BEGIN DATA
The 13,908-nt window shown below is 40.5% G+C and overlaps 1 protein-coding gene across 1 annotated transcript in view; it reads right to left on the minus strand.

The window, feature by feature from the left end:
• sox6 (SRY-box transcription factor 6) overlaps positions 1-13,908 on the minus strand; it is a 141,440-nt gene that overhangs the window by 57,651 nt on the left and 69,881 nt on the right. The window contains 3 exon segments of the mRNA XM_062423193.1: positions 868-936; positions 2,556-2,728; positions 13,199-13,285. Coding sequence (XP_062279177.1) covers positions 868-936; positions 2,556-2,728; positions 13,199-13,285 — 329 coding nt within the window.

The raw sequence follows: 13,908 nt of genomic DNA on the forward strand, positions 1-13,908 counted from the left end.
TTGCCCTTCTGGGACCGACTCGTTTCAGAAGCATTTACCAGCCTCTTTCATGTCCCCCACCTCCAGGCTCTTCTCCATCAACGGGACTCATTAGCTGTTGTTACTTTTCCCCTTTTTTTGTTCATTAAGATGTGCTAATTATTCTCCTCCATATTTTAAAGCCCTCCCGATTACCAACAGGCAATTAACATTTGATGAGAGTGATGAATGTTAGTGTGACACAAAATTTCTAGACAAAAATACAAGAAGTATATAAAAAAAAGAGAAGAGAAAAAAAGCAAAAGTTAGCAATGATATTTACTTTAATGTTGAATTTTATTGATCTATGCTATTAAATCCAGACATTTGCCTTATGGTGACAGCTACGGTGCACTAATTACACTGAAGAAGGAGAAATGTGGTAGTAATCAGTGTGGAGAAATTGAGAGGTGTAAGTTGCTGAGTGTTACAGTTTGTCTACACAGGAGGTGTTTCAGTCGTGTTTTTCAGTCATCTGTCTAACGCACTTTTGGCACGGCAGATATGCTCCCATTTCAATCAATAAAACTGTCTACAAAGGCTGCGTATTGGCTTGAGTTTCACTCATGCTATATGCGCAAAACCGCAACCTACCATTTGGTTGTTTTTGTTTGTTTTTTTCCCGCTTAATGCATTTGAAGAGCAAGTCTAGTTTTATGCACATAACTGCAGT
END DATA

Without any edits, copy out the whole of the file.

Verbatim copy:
The 13,908-nt window shown below is 40.5% G+C and overlaps 1 protein-coding gene across 1 annotated transcript in view; it reads right to left on the minus strand.

The window, feature by feature from the left end:
• sox6 (SRY-box transcription factor 6) overlaps positions 1-13,908 on the minus strand; it is a 141,440-nt gene that overhangs the window by 57,651 nt on the left and 69,881 nt on the right. The window contains 3 exon segments of the mRNA XM_062423193.1: positions 868-936; positions 2,556-2,728; positions 13,199-13,285. Coding sequence (XP_062279177.1) covers positions 868-936; positions 2,556-2,728; positions 13,199-13,285 — 329 coding nt within the window.

The raw sequence follows: 13,908 nt of genomic DNA on the forward strand, positions 1-13,908 counted from the left end.
TTGCCCTTCTGGGACCGACTCGTTTCAGAAGCATTTACCAGCCTCTTTCATGTCCCCCACCTCCAGGCTCTTCTCCATCAACGGGACTCATTAGCTGTTGTTACTTTTCCCCTTTTTTTGTTCATTAAGATGTGCTAATTATTCTCCTCCATATTTTAAAGCCCTCCCGATTACCAACAGGCAATTAACATTTGATGAGAGTGATGAATGTTAGTGTGACACAAAATTTCTAGACAAAAATACAAGAAGTATATAAAAAAAAGAGAAGAGAAAAAAAGCAAAAGTTAGCAATGATATTTACTTTAATGTTGAATTTTATTGATCTATGCTATTAAATCCAGACATTTGCCTTATGGTGACAGCTACGGTGCACTAATTACACTGAAGAAGGAGAAATGTGGTAGTAATCAGTGTGGAGAAATTGAGAGGTGTAAGTTGCTGAGTGTTACAGTTTGTCTACACAGGAGGTGTTTCAGTCGTGTTTTTCAGTCATCTGTCTAACGCACTTTTGGCACGGCAGATATGCTCCCATTTCAATCAATAAAACTGTCTACAAAGGCTGCGTATTGGCTTGAGTTTCACTCATGCTATATGCGCAAAACCGCAACCTACCATTTGGTTGTTTTTGTTTGTTTTTTTCCCGCTTAATGCATTTGAAGAGCAAGTCTAGTTTTATGCACATAACTGCAGT